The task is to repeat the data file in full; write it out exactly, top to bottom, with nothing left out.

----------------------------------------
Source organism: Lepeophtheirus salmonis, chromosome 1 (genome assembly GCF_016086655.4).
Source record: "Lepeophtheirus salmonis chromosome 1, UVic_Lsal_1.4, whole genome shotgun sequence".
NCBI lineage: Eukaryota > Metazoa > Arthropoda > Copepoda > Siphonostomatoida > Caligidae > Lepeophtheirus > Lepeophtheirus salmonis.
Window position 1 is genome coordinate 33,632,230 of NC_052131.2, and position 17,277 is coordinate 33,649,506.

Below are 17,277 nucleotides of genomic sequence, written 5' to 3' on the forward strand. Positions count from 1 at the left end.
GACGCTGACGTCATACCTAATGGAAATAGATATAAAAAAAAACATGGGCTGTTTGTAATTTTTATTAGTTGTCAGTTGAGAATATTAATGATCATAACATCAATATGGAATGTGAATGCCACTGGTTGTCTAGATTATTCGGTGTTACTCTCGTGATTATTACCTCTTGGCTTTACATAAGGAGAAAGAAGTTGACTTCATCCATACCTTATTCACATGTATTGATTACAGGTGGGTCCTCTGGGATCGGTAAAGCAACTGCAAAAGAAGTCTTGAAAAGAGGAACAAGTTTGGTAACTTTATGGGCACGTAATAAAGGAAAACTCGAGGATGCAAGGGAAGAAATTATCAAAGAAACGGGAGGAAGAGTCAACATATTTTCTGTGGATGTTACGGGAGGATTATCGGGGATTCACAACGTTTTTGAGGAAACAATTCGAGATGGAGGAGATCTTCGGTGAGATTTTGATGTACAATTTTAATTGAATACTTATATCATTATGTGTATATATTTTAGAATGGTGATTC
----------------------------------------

Source organism: Lepeophtheirus salmonis, chromosome 1 (genome assembly GCF_016086655.4).
Source record: "Lepeophtheirus salmonis chromosome 1, UVic_Lsal_1.4, whole genome shotgun sequence".
NCBI lineage: Eukaryota > Metazoa > Arthropoda > Copepoda > Siphonostomatoida > Caligidae > Lepeophtheirus > Lepeophtheirus salmonis.
Window position 1 is genome coordinate 33,632,230 of NC_052131.2, and position 17,277 is coordinate 33,649,506.

Below are 17,277 nucleotides of genomic sequence, written 5' to 3' on the forward strand. Positions count from 1 at the left end.
GACGCTGACGTCATACCTAATGGAAATAGATATAAAAAAAAACATGGGCTGTTTGTAATTTTTATTAGTTGTCAGTTGAGAATATTAATGATCATAACATCAATATGGAATGTGAATGCCACTGGTTGTCTAGATTATTCGGTGTTACTCTCGTGATTATTACCTCTTGGCTTTACATAAGGAGAAAGAAGTTGACTTCATCCATACCTTATTCACATGTATTGATTACAGGTGGGTCCTCTGGGATCGGTAAAGCAACTGCAAAAGAAGTCTTGAAAAGAGGAACAAGTTTGGTAACTTTATGGGCACGTAATAAAGGAAAACTCGAGGATGCAAGGGAAGAAATTATCAAAGAAACGGGAGGAAGAGTCAACATATTTTCTGTGGATGTTACGGGAGGATTATCGGGGATTCACAACGTTTTTGAGGAAACAATTCGAGATGGAGGAGATCTTCGGTGAGATTTTGATGTACAATTTTAATTGAATACTTATATCATTATGTGTATATATTTTAGAATGGTGATTC